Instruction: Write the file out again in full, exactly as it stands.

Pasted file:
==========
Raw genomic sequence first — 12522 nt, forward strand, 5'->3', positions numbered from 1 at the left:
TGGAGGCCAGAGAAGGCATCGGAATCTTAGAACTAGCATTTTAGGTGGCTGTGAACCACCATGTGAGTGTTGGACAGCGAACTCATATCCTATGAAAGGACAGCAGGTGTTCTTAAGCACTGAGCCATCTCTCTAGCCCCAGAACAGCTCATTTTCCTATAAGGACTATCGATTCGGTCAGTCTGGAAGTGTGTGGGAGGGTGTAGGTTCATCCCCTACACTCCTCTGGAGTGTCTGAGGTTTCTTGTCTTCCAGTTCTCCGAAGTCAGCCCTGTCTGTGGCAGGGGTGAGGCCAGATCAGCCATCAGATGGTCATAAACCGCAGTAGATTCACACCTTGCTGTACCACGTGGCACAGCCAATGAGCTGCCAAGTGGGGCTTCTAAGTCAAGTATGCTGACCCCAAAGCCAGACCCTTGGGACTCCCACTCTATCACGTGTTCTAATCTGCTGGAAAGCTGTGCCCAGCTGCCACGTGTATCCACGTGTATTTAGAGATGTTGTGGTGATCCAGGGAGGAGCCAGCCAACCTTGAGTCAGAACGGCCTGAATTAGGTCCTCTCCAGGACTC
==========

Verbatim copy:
Raw genomic sequence first — 12522 nt, forward strand, 5'->3', positions numbered from 1 at the left:
TGGAGGCCAGAGAAGGCATCGGAATCTTAGAACTAGCATTTTAGGTGGCTGTGAACCACCATGTGAGTGTTGGACAGCGAACTCATATCCTATGAAAGGACAGCAGGTGTTCTTAAGCACTGAGCCATCTCTCTAGCCCCAGAACAGCTCATTTTCCTATAAGGACTATCGATTCGGTCAGTCTGGAAGTGTGTGGGAGGGTGTAGGTTCATCCCCTACACTCCTCTGGAGTGTCTGAGGTTTCTTGTCTTCCAGTTCTCCGAAGTCAGCCCTGTCTGTGGCAGGGGTGAGGCCAGATCAGCCATCAGATGGTCATAAACCGCAGTAGATTCACACCTTGCTGTACCACGTGGCACAGCCAATGAGCTGCCAAGTGGGGCTTCTAAGTCAAGTATGCTGACCCCAAAGCCAGACCCTTGGGACTCCCACTCTATCACGTGTTCTAATCTGCTGGAAAGCTGTGCCCAGCTGCCACGTGTATCCACGTGTATTTAGAGATGTTGTGGTGATCCAGGGAGGAGCCAGCCAACCTTGAGTCAGAACGGCCTGAATTAGGTCCTCTCCAGGACTC